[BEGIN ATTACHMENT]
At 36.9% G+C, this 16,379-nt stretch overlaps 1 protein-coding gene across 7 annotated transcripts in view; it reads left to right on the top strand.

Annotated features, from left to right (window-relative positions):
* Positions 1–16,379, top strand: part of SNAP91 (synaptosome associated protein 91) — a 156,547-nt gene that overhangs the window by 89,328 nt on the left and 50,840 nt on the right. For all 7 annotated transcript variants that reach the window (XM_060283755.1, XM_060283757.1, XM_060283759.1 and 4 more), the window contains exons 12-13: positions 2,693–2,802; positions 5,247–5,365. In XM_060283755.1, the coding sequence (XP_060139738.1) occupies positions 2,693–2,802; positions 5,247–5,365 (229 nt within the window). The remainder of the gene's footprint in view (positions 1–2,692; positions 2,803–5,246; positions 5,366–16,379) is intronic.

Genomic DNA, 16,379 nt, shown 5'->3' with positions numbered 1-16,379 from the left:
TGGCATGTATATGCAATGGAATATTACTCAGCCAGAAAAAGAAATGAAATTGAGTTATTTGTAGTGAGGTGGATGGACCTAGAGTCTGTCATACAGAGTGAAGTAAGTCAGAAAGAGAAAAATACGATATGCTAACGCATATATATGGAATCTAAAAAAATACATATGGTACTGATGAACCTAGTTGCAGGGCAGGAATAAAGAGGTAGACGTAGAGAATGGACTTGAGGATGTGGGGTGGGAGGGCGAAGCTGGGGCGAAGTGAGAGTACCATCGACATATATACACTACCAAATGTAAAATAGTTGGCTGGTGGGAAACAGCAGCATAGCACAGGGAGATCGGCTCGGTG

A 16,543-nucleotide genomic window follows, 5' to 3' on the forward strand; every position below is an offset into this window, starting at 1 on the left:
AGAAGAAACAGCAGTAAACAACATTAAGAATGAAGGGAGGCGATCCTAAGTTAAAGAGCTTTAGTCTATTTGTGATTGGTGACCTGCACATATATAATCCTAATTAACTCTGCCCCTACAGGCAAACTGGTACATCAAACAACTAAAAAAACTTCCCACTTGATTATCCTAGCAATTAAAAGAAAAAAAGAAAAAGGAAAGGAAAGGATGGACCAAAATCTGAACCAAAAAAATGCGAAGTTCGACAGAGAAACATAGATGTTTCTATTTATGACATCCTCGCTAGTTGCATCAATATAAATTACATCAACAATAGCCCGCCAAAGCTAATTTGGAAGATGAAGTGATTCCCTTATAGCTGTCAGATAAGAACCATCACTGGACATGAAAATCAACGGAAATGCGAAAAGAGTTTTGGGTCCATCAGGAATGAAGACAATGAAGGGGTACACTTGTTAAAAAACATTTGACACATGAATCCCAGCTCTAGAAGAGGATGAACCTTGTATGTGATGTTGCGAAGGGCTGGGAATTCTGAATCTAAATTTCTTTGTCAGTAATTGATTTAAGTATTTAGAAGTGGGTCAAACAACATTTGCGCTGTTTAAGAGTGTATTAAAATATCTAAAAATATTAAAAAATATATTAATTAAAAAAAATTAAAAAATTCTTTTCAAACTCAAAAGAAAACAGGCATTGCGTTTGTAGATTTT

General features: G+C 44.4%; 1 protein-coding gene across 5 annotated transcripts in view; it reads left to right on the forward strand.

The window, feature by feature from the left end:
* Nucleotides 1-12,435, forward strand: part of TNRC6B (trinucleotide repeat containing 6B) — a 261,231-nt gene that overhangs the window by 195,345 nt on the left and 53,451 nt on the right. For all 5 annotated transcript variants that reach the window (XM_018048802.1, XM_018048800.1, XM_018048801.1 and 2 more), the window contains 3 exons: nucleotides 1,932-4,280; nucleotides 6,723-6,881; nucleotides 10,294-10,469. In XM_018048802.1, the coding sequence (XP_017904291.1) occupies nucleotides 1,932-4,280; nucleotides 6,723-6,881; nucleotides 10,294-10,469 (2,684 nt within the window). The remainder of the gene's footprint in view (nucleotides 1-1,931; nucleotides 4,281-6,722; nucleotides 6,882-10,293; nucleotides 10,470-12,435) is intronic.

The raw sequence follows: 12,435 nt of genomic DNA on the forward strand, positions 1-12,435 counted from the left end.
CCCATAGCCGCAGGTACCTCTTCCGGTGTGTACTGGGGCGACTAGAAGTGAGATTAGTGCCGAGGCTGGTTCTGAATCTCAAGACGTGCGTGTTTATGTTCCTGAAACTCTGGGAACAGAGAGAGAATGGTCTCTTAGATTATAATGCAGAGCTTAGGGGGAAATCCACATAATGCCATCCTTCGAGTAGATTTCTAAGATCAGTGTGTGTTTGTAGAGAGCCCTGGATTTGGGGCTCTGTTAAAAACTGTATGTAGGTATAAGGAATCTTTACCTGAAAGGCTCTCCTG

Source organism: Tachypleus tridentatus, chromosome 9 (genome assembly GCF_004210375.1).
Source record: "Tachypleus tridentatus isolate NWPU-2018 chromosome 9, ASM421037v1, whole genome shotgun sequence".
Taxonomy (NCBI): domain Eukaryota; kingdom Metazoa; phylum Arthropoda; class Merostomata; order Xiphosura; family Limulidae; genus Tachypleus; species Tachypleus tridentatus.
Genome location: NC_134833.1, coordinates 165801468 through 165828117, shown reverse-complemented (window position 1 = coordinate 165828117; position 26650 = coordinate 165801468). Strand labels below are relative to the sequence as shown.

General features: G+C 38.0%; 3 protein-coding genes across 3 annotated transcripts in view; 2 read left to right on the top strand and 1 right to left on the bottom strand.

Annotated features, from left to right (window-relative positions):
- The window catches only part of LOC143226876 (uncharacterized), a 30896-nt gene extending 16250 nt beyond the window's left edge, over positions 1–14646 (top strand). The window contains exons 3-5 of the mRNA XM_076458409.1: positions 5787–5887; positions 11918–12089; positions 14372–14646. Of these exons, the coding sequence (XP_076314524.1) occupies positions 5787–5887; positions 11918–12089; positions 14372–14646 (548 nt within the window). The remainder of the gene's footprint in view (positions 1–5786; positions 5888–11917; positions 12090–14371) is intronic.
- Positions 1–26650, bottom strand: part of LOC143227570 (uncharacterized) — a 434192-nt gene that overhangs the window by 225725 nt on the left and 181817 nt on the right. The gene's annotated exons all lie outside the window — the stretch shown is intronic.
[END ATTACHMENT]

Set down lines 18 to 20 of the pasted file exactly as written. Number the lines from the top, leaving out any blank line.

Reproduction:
Annotated features, from left to right (window-relative positions):
- The window catches only part of LOC143226876 (uncharacterized), a 30896-nt gene extending 16250 nt beyond the window's left edge, over positions 1–14646 (top strand). The window contains exons 3-5 of the mRNA XM_076458409.1: positions 5787–5887; positions 11918–12089; positions 14372–14646. Of these exons, the coding sequence (XP_076314524.1) occupies positions 5787–5887; positions 11918–12089; positions 14372–14646 (548 nt within the window). The remainder of the gene's footprint in view (positions 1–5786; positions 5888–11917; positions 12090–14371) is intronic.
- Positions 1–26650, bottom strand: part of LOC143227570 (uncharacterized) — a 434192-nt gene that overhangs the window by 225725 nt on the left and 181817 nt on the right. The gene's annotated exons all lie outside the window — the stretch shown is intronic.